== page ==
The Commonsense approach is the buyers' point of view. We looked into the personal and external biases that influence the pricing of homes. Such biases work against our common sense, which results in overpricing our homes. Common sense tells us to ask the most important question; what do home buyers care about. When I walk into a car dealership, I am careful to buy a car that meets my needs, and I care about. I may care for safety, fuel consumption, or luxury. I do not wish to buy the car that the dealership wants to sell. Now shopping for a car or home, the buyer's mentality does not change. We need to look at this from the buyer's point of view.
What is the next essential item in buyers' minds after location? Top agents agree that the home price right after the home location is the most critical item buyers care about. Layout, upgrades, and amenities are important, but the price must align with the buyer's budget. Online marketing works great for sellers' benefit, where their home is presented to everyone searching online instantly. However, websites provide sophisticated filtering tools for the users to narrow down the search to their needs. Setting a price range is one of them; buyers select their budget range carefully. Overpricing by a margin of even one percent, you could lose out on an entire pool of potential buyers.
It would help if you had a plan in place for selling your home. You may have heard a similar statement like this; we can always drop our price if we do not get buyer activity. It is true, however, a word of caution. There is still that concern to lose the freshness of the home's appeal after the first few weeks of showings. Naturally, interest will wane after a few weeks since new listings will come to the market. So it is vital to have a plan in place; you have a few weeks to decide the next step. This brings us to the importance of working with a professional. An experienced agent would have a plan in place and advise you ahead of time on the process and steps necessary if the house did not attract enough buyers.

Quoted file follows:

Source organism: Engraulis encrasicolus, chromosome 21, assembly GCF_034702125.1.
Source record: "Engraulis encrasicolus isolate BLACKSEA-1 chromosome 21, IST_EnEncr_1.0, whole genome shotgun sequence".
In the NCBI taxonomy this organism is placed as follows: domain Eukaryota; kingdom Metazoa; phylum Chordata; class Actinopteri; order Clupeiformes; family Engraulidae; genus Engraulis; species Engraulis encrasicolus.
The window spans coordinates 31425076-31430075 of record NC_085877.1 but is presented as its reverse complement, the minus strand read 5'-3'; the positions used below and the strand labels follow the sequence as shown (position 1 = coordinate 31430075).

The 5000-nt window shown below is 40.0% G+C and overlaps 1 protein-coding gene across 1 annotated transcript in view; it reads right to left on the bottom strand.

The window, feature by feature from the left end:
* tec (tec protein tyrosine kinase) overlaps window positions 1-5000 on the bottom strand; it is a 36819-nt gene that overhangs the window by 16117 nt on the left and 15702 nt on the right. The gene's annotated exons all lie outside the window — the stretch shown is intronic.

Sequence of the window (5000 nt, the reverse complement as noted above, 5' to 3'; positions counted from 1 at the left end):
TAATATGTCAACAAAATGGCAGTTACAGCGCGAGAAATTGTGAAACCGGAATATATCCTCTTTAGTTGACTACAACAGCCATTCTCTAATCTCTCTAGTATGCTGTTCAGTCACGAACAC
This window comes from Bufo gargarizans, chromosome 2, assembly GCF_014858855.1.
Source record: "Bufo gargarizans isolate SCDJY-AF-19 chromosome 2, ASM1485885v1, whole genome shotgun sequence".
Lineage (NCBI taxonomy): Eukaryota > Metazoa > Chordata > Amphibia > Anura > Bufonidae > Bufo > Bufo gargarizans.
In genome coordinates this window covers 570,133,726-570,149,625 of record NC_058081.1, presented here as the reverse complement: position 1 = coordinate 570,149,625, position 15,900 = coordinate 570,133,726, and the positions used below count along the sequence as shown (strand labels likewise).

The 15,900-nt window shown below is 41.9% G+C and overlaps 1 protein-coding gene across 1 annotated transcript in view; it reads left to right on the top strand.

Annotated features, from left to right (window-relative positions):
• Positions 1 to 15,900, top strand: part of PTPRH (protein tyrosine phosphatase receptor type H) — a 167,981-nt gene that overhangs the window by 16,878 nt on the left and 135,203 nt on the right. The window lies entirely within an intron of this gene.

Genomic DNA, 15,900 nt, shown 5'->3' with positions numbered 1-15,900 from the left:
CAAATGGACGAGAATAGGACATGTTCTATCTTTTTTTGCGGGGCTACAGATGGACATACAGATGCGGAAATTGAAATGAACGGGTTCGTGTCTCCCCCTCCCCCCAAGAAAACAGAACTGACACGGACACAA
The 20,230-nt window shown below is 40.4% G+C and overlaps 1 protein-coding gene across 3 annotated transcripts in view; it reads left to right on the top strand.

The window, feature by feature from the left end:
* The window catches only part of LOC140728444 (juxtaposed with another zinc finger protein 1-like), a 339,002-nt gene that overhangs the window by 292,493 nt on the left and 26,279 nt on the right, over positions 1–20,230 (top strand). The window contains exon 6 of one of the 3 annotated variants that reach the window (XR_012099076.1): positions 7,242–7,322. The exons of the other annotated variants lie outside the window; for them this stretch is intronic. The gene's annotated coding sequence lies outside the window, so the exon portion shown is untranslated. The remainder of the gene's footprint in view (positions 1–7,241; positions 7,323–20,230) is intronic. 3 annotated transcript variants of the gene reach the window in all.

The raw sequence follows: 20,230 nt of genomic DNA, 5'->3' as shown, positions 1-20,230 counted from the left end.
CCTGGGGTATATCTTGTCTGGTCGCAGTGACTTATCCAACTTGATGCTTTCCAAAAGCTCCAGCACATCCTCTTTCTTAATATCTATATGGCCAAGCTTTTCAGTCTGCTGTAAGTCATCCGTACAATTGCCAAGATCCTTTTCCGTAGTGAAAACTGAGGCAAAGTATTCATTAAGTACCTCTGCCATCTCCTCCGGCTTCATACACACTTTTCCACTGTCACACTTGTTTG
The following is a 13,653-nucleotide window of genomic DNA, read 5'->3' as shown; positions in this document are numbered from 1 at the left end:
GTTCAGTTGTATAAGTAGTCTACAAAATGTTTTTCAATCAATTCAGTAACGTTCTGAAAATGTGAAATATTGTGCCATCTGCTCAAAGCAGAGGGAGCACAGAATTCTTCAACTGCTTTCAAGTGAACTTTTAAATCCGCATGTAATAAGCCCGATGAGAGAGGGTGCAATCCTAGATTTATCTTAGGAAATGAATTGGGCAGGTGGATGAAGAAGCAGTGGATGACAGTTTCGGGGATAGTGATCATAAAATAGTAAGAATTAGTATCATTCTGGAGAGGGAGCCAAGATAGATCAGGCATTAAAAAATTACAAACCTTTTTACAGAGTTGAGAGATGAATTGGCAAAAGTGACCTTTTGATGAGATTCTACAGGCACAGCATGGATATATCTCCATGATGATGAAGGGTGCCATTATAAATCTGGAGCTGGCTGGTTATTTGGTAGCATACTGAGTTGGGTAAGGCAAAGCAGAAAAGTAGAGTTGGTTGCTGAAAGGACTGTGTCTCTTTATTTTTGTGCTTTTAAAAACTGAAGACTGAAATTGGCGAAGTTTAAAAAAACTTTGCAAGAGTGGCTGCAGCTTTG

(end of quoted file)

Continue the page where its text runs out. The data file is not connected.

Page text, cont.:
There are unique properties that are difficult to estimate the actual market value, even for the professionals. It can be because of a lack of comparables, unique location, unique architectural build. Testing the market with the best-estimated market value is a good idea; however, a plan should be in place to change the strategy if no buyer activity is present.
What are the tools and techniques to price your home? Here is the list of tools and techniques used by paraprofessionals, generally by relying on a combination of some of these tools, to estimate the market value. For the next part of this blog, I will focus on these in detail.
The list of tools and techniques to estimate the market value.
About the author: The above Real Estate article was provided by David Khosravi, a leader in his field in Willowdale, North York, Toronto. Reach out to David via email: firstname.lastname@example.org or by phone: 416.990.2424